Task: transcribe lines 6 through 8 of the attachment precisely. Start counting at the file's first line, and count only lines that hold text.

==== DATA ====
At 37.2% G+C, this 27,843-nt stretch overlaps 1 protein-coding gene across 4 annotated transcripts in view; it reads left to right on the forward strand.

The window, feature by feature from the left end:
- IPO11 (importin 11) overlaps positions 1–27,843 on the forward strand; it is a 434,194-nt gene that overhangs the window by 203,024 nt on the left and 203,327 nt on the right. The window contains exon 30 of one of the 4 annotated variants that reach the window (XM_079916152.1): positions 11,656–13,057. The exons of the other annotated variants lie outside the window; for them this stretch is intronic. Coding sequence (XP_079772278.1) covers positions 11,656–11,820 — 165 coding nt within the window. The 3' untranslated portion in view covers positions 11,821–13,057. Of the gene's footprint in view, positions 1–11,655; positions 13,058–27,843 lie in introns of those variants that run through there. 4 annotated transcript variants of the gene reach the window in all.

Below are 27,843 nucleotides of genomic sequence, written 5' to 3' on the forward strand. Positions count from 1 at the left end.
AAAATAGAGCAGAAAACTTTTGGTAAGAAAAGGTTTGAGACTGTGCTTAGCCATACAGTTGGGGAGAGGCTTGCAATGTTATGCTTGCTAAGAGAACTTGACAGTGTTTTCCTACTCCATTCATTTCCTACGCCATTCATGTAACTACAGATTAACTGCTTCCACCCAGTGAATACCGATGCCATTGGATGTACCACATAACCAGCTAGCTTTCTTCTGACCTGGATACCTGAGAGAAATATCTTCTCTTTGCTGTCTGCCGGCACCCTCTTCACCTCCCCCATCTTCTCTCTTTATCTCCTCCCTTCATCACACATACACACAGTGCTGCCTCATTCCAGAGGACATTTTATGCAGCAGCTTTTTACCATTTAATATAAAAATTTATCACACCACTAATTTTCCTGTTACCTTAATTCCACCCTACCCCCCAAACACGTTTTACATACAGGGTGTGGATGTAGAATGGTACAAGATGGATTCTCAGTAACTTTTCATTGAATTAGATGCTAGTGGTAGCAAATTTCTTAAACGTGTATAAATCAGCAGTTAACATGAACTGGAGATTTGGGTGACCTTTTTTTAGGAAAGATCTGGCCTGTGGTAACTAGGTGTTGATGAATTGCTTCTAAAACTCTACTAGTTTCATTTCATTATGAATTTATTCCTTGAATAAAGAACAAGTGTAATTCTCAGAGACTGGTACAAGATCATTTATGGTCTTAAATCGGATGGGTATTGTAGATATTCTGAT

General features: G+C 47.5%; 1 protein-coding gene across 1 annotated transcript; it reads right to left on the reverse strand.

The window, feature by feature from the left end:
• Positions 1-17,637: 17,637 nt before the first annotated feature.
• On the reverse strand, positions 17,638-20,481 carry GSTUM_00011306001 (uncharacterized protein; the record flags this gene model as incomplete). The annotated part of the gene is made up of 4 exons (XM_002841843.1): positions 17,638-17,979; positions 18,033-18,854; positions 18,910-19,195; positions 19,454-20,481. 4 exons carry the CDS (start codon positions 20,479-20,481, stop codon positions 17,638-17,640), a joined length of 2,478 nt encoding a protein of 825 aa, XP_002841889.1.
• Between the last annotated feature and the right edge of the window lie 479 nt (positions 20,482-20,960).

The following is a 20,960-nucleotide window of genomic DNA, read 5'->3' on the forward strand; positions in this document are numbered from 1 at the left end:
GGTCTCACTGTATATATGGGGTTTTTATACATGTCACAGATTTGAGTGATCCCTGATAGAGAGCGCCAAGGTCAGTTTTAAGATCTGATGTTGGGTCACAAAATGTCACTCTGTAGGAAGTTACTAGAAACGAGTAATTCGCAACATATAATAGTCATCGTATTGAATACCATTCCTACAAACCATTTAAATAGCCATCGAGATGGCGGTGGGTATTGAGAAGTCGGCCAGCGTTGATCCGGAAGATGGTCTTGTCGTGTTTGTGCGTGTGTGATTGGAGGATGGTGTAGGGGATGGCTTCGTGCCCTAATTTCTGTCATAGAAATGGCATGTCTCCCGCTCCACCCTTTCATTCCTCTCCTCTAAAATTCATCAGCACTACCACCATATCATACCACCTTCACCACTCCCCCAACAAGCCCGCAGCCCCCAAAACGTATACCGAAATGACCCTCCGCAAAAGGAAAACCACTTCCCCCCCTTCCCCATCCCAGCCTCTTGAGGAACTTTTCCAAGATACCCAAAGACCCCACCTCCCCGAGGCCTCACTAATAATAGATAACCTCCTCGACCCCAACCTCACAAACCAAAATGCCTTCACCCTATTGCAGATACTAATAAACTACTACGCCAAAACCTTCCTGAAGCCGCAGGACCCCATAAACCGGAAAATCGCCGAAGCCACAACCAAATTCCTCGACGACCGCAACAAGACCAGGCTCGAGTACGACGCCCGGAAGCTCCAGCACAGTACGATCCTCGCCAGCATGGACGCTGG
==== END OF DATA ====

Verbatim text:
General features: G+C 47.5%; 1 protein-coding gene across 1 annotated transcript; it reads right to left on the reverse strand.

The window, feature by feature from the left end:
• Positions 1-17,637: 17,637 nt before the first annotated feature.